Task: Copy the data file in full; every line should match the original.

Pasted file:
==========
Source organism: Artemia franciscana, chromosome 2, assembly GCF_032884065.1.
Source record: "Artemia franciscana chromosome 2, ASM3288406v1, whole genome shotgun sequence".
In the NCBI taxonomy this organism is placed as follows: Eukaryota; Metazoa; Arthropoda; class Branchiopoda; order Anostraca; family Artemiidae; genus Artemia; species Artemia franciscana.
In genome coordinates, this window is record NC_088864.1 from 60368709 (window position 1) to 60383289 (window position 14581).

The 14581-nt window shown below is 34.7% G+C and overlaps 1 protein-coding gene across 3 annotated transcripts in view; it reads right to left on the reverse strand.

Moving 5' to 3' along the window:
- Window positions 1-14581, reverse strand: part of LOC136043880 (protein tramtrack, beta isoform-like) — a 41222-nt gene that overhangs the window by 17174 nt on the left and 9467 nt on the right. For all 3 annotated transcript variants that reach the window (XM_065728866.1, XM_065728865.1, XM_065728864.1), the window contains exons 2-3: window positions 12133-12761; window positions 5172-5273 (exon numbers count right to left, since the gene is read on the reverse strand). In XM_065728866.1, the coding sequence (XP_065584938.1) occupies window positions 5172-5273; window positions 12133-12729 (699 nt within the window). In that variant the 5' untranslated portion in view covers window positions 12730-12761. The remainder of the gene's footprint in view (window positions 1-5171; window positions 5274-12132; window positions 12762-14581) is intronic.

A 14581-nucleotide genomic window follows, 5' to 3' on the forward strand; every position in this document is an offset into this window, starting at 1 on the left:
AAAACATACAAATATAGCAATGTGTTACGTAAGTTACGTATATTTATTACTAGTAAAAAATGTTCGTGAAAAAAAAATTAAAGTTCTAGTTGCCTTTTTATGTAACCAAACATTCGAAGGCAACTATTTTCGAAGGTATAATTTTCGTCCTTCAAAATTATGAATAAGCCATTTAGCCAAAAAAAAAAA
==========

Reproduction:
Source organism: Artemia franciscana, chromosome 2, assembly GCF_032884065.1.
Source record: "Artemia franciscana chromosome 2, ASM3288406v1, whole genome shotgun sequence".
In the NCBI taxonomy this organism is placed as follows: Eukaryota; Metazoa; Arthropoda; class Branchiopoda; order Anostraca; family Artemiidae; genus Artemia; species Artemia franciscana.
In genome coordinates, this window is record NC_088864.1 from 60368709 (window position 1) to 60383289 (window position 14581).

The 14581-nt window shown below is 34.7% G+C and overlaps 1 protein-coding gene across 3 annotated transcripts in view; it reads right to left on the reverse strand.

Moving 5' to 3' along the window:
- Window positions 1-14581, reverse strand: part of LOC136043880 (protein tramtrack, beta isoform-like) — a 41222-nt gene that overhangs the window by 17174 nt on the left and 9467 nt on the right. For all 3 annotated transcript variants that reach the window (XM_065728866.1, XM_065728865.1, XM_065728864.1), the window contains exons 2-3: window positions 12133-12761; window positions 5172-5273 (exon numbers count right to left, since the gene is read on the reverse strand). In XM_065728866.1, the coding sequence (XP_065584938.1) occupies window positions 5172-5273; window positions 12133-12729 (699 nt within the window). In that variant the 5' untranslated portion in view covers window positions 12730-12761. The remainder of the gene's footprint in view (window positions 1-5171; window positions 5274-12132; window positions 12762-14581) is intronic.

A 14581-nucleotide genomic window follows, 5' to 3' on the forward strand; every position in this document is an offset into this window, starting at 1 on the left:
AAAACATACAAATATAGCAATGTGTTACGTAAGTTACGTATATTTATTACTAGTAAAAAATGTTCGTGAAAAAAAAATTAAAGTTCTAGTTGCCTTTTTATGTAACCAAACATTCGAAGGCAACTATTTTCGAAGGTATAATTTTCGTCCTTCAAAATTATGAATAAGCCATTTAGCCAAAAAAAAAAA